I am writing this to thank you and more so to apologize for missing approximately 1.5 hours of your film. Please see the following ad addressed to Mr. Affleck.
I hope you’ll understand that I did not intend to cheat you out of a ticket sale for your recent film Argo, of which I caught approximately 1.5 hours of its 2 at full length.
You see, the introduction, or hook, if you will, of the film Zero Dark Thirty (2012) contains scenes of torture in which likable characters repeat, “You lie to me, I hurt you.” These only increased with intensity on an already suspense-laden plot. So, I took a walk in order to miss the climax of an opening sequence. My jaunt led me to the candy counter and oddly, into your film, Sir.
70’s quaffs and mustaches greeted me there, as did you yourself.
Your character never smiled as he shook hands with Hollywood types and CIA agents alike. He maintained the sullen composure as he met, instructed, and ushered his charges through busy middle eastern markets and streets.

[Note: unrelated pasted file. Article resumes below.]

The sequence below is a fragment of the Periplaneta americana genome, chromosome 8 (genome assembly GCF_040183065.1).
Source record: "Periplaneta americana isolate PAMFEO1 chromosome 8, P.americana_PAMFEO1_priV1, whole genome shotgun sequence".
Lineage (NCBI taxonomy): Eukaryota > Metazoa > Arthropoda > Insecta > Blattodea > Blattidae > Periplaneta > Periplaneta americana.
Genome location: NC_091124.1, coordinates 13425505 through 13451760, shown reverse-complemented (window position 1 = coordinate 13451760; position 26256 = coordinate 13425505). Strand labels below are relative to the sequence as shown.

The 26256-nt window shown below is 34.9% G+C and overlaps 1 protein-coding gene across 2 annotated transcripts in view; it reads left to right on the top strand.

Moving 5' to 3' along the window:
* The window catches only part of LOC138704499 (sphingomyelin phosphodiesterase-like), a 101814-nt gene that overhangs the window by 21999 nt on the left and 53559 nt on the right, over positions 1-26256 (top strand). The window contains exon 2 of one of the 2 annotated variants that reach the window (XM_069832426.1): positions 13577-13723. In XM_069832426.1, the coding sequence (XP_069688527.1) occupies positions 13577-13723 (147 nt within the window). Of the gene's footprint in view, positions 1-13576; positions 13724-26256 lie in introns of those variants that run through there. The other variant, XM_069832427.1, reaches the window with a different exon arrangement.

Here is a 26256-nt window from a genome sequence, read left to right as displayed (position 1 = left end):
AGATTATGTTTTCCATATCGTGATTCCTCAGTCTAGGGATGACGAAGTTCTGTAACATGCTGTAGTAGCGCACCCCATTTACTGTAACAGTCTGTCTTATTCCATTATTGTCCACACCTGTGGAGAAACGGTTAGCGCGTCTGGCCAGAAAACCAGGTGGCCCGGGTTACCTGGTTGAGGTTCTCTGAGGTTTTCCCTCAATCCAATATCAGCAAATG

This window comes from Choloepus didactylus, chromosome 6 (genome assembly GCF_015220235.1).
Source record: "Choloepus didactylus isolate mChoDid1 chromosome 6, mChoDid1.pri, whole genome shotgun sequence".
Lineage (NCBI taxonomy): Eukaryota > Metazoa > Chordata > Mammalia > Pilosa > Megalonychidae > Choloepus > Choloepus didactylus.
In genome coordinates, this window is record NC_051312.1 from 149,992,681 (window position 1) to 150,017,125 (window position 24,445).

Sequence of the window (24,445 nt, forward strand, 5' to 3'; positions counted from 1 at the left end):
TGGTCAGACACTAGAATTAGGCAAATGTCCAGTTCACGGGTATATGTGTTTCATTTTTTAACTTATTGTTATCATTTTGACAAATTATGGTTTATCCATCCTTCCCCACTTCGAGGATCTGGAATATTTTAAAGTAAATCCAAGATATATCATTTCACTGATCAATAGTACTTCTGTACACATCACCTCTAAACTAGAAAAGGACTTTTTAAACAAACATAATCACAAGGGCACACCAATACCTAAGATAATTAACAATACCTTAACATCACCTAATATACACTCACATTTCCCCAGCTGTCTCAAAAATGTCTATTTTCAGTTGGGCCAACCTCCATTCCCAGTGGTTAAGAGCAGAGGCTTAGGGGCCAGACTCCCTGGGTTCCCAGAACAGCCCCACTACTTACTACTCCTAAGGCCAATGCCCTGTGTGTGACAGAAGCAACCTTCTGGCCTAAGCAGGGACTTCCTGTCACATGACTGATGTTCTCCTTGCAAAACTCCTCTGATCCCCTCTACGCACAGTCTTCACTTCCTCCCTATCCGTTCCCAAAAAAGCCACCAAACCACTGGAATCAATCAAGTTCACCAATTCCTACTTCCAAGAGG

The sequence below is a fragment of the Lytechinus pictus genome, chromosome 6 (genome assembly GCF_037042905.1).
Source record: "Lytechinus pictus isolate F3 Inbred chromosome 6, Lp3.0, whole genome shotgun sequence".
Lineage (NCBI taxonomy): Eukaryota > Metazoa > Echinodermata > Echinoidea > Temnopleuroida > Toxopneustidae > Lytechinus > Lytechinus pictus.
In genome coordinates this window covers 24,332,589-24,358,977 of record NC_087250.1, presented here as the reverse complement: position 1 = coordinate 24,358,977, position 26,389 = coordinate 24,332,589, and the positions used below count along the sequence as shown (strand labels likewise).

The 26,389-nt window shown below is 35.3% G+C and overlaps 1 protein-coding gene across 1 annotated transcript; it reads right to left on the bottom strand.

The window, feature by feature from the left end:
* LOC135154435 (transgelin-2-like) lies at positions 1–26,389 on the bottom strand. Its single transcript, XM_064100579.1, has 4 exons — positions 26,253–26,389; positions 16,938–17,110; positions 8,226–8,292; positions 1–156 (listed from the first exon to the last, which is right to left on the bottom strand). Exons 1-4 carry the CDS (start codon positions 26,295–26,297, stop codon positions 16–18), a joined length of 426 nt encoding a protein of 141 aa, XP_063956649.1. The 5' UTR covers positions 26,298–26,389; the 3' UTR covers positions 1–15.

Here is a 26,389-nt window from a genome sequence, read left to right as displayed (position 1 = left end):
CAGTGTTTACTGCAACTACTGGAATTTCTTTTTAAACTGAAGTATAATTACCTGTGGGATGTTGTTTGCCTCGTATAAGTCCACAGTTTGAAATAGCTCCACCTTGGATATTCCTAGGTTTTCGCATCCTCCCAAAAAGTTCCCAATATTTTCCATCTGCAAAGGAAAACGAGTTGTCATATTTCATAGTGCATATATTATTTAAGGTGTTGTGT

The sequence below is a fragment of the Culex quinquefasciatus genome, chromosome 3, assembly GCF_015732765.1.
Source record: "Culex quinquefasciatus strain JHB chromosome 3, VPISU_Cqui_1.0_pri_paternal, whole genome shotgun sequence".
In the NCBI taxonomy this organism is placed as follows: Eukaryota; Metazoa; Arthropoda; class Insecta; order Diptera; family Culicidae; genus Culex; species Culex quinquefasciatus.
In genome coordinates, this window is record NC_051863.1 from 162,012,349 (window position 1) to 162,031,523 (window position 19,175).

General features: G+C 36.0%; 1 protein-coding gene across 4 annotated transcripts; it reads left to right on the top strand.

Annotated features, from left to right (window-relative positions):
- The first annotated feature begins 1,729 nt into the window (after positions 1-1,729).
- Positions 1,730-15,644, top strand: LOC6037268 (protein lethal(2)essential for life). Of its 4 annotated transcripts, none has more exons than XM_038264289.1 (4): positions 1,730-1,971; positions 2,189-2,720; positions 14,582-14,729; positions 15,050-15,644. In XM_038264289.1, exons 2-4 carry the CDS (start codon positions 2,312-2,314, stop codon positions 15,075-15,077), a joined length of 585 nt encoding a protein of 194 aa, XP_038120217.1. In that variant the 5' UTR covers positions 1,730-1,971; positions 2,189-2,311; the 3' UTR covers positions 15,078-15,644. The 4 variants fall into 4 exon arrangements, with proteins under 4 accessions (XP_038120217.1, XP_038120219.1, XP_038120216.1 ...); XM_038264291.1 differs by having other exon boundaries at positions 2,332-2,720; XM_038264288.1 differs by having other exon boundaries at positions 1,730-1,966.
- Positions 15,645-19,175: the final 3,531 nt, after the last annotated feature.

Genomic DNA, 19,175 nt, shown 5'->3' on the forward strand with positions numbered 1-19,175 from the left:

I was amazed to find myself in the same desperate, fearful tone as the film two doors down, as well as the same part of the world. They somehow complimented one another. I augured well despite the tenor of both films and, recognizing the timing and opportunity, boldly reentered Zero Dark Thirty after your film ended.
The timing felt serendipitous. The vivacious and lovely Jessica Chastain had taken her place as the lead and had begun her window count of days til Bin laden’s death. She carried the weight of the mission and could do nothing else. Tenacious.
She ate alone, swore like a sailor, and stalked each premise undaunted in her quest.
The final scenes took place through night vision lenses. We in the mask and on the man hunt. Effective.
The final scene is my favorite. The sunset, tears, and a question: now what?
Brilliant finale. Now what?
So, I write to thank both directors for taking big risks with the film medium to tell stories which would otherwise be left to fade into whispers.
Splatter: on film